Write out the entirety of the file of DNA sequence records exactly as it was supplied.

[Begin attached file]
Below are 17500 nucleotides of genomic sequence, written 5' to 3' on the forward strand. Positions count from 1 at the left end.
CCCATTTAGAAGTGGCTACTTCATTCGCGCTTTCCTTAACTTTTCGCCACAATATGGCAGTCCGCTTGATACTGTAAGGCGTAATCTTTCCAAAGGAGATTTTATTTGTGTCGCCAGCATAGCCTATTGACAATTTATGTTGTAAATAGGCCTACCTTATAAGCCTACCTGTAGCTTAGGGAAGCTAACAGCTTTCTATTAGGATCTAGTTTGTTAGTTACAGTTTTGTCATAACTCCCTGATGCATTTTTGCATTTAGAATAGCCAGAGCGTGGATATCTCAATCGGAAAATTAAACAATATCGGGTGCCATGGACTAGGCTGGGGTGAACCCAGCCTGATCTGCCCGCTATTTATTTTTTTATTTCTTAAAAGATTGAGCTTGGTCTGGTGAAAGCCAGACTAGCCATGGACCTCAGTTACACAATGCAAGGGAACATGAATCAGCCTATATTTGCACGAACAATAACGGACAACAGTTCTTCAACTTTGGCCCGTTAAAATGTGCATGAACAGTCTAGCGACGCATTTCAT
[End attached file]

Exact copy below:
Below are 17500 nucleotides of genomic sequence, written 5' to 3' on the forward strand. Positions count from 1 at the left end.
CCCATTTAGAAGTGGCTACTTCATTCGCGCTTTCCTTAACTTTTCGCCACAATATGGCAGTCCGCTTGATACTGTAAGGCGTAATCTTTCCAAAGGAGATTTTATTTGTGTCGCCAGCATAGCCTATTGACAATTTATGTTGTAAATAGGCCTACCTTATAAGCCTACCTGTAGCTTAGGGAAGCTAACAGCTTTCTATTAGGATCTAGTTTGTTAGTTACAGTTTTGTCATAACTCCCTGATGCATTTTTGCATTTAGAATAGCCAGAGCGTGGATATCTCAATCGGAAAATTAAACAATATCGGGTGCCATGGACTAGGCTGGGGTGAACCCAGCCTGATCTGCCCGCTATTTATTTTTTTATTTCTTAAAAGATTGAGCTTGGTCTGGTGAAAGCCAGACTAGCCATGGACCTCAGTTACACAATGCAAGGGAACATGAATCAGCCTATATTTGCACGAACAATAACGGACAACAGTTCTTCAACTTTGGCCCGTTAAAATGTGCATGAACAGTCTAGCGACGCATTTCAT